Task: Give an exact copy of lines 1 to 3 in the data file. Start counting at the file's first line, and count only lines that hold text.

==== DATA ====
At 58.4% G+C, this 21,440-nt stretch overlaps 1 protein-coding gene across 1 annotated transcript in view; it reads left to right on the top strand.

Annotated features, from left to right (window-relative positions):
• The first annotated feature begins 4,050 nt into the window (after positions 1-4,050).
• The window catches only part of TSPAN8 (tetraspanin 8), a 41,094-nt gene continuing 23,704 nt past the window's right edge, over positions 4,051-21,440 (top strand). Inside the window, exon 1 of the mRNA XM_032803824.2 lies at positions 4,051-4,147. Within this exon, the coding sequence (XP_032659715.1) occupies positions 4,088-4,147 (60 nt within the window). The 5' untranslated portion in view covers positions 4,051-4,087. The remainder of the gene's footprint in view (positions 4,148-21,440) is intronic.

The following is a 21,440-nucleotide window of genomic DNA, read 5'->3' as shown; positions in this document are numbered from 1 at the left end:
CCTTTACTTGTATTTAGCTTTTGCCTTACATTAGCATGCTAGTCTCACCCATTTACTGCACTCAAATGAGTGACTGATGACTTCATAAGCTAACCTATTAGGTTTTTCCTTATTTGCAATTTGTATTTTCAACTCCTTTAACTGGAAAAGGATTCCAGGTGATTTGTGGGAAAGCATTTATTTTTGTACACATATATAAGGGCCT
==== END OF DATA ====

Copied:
At 58.4% G+C, this 21,440-nt stretch overlaps 1 protein-coding gene across 1 annotated transcript in view; it reads left to right on the top strand.

Annotated features, from left to right (window-relative positions):
• The first annotated feature begins 4,050 nt into the window (after positions 1-4,050).